2 Christians kidnapped Egypt’s Sinai Peninsula

CAIRO (AP) — Masked armed men, suspected to be Islamic
militants, kidnapped two Coptic Christians in Egypt’s Sinai Peninsula in
two separate incidents, and clashes between Egyptian security forces
and Islamist supporters of deposed president in the capital left one
policeman dead on Monday, officials said.
The abductions come as
Egypt’s designated Prime Minister Ibrahim Mahlab is finalizing lineup of
new cabinet due to swear in, following the election of President
Abdel-Fattah el-Sissi, the former defense minister and military chief.
El-Sissi’s
ouster last year of Islamist President Mohammed Morsi — and the
subsequent crackdown on Morsi’s Muslim Brotherhood — garnered him strong
support among Egypt’s Coptic Christian minority, who make up about 10
percent of Egypt’s population.
Still, Christians have continued to
be targeted by Islamic militants either as retaliation for their
support to el-Sissi or for the sake of hefty ransoms. Coptic
organizations have reported dozens of abductions since Morsi’s July 3
ouster — most in the south, where large concentrations of Christians are
located near strongholds of Islamic groups.
In the northern Sinai
— where about 10,000 Copts live — the military has been waging an
offensive against Islamic militants who have escalated attacks and
suicide bombings against police and military since Morsi’s removal.
Security
and church officials said Monday that in the north Sinai city of
el-Arish masked gunmen snatched Wadie Ramses, a prominent surgeon who
runs the city’s first private-owned hospital around midnight Saturday
after they opened fire on his vehicle, wounding him in the leg. Hours
later, they demanded a ransom of 10 million Egyptian pounds ($1.4
million).
On Monday, a Christian merchant named Gamal Shenouda was
abducted near his house in el-Arish in daytime, but no ransom demand
had been made yet. Security officials said that authorities are
investigating, officials said.
A church official based in el-Arish
said that the abductions have caused a state of panic among Christians
in northern Sinai, with some considering leaving the area. Last year,
dozens of families abandoned their homes in the nearby Rafah town near
borders with Gaza Strip, after attacks by extremists on Christians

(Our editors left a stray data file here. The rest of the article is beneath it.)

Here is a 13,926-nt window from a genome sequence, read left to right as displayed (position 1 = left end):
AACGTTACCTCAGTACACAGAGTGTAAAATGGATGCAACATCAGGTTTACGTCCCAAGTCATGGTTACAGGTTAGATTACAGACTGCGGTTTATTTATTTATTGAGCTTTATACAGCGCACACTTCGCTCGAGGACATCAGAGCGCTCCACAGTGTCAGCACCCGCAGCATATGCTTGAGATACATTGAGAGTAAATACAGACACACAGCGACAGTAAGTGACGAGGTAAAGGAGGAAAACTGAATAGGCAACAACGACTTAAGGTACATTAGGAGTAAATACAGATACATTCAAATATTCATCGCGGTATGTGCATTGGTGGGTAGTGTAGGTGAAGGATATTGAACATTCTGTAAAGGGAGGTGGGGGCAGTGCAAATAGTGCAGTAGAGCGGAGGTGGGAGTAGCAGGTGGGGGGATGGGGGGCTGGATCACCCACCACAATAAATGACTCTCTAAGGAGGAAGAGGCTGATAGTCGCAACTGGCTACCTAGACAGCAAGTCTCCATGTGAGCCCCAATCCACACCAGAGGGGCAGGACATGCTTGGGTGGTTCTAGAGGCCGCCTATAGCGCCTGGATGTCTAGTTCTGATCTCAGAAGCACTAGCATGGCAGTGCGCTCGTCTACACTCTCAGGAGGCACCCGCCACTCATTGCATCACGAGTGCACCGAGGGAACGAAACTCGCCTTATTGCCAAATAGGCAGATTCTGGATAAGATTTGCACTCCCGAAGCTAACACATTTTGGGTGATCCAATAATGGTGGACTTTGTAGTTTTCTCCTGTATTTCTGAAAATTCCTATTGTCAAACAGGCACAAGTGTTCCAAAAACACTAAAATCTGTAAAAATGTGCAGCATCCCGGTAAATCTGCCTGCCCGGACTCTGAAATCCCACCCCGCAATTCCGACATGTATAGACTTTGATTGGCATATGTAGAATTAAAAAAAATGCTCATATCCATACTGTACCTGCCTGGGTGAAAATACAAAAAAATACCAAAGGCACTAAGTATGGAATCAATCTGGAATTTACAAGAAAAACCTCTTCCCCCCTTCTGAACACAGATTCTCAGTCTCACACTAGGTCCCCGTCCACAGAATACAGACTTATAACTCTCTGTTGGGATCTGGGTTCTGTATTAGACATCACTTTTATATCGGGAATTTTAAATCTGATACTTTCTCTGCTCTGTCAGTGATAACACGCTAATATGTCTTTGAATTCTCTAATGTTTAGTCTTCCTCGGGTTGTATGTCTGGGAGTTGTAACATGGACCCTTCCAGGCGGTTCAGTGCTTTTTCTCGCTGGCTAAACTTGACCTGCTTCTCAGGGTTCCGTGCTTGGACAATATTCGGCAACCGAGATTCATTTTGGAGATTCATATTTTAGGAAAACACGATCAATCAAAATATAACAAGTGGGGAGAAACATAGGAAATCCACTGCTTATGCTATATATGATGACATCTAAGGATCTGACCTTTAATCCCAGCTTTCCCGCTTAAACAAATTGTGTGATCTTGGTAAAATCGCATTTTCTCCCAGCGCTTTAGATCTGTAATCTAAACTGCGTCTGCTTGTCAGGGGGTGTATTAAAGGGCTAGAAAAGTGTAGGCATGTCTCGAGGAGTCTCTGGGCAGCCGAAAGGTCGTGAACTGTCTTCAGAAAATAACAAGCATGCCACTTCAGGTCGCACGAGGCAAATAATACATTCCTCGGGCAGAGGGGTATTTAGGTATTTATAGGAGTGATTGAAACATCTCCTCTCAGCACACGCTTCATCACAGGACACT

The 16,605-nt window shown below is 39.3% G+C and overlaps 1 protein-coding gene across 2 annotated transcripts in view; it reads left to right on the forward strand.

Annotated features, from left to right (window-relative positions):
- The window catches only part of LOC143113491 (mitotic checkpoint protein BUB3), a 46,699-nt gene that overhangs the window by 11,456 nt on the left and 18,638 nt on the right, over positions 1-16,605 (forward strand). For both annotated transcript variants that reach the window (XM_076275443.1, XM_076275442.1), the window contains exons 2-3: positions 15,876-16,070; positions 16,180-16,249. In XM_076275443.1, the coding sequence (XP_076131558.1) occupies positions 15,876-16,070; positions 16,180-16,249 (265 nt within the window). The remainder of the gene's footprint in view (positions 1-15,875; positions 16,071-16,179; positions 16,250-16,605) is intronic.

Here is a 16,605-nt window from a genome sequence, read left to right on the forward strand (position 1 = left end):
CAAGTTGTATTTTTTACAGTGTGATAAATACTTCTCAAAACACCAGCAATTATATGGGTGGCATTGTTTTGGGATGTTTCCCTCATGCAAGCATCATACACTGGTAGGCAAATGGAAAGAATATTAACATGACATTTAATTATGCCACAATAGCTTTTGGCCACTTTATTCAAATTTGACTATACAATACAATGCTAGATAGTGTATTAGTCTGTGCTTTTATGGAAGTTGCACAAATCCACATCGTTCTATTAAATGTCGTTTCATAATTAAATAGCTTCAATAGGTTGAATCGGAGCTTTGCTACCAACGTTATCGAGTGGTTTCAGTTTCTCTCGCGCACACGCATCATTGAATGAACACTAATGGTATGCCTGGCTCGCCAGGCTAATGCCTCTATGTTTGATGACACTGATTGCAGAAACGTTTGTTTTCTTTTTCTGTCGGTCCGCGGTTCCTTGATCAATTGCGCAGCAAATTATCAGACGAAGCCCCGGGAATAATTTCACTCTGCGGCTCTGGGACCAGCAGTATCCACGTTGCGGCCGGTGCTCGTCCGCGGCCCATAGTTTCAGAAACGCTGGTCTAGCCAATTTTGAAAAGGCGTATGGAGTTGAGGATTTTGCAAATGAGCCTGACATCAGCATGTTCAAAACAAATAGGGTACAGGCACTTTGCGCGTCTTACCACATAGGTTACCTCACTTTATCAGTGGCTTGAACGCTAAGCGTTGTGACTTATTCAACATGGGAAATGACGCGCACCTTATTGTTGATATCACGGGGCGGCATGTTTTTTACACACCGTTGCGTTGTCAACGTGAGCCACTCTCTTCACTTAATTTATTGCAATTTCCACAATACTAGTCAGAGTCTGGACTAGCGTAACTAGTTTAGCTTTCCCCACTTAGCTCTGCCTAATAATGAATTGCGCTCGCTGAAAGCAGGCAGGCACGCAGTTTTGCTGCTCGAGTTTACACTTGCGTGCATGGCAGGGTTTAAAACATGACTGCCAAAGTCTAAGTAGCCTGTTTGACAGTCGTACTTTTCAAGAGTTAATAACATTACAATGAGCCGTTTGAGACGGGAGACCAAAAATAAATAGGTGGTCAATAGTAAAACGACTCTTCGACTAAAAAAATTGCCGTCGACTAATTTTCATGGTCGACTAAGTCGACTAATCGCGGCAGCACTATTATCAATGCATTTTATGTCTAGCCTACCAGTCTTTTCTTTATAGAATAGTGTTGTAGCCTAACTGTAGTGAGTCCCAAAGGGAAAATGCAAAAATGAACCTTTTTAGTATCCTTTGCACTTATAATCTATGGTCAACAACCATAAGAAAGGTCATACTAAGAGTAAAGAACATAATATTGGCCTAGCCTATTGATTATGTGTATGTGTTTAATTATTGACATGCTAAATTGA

there.
All officials spoke on condition of anonymity because of the security concerns.
Meanwhile,
the Interior Ministry said security forces clashed with Muslim
Brotherhood supporters in Cairo’s May 15 suburb in fighting that killed a
policeman. The violence began when police set up a checkpoint to stop a
group of Brotherhood followers suspected of burning police cars and
other violence, the ministry said.
Egypt has waged a heavy
crackdown on Morsi’s supporters for the past 11 months, killing hundreds
and jailing thousands. Egyptian authorities branded the Brotherhood a
terrorist organization last year. The group denies it uses violence and
has kept up its protests against the post-Morsi government.
Authorities
stepped up their confiscation of the Brotherhood’s assets on Sunday,
when police seized a number of supermarket chains in the capital owned
by a deputy Brotherhood leader and a wealthy businessman who allegedly
supports the group.
Meanwhile, state TV reported that the swearing
of new cabinet in will take place on Tuesday and that it will not
include the Information Ministry, the government body that for decades
has overseen state media, keeping them to a close government line
supporting official policies and rallying support for the leadership.
The
move is in line with the newly adopted constitution, which calls for an
"independent institution" to regulate media and press.
After the
2011 ouster of autocrat Hosni Mubarak, activists and free media
advocates called for abolishing the ministry and state media. The
transitional military council that took power after Mubarak’s removal
initially agreed to the move, but then reinstated the ministry.
Egypt’s
new parliament — which is to be elected within months— has a mandate to
pass legislation that will regulate the work of the new media body.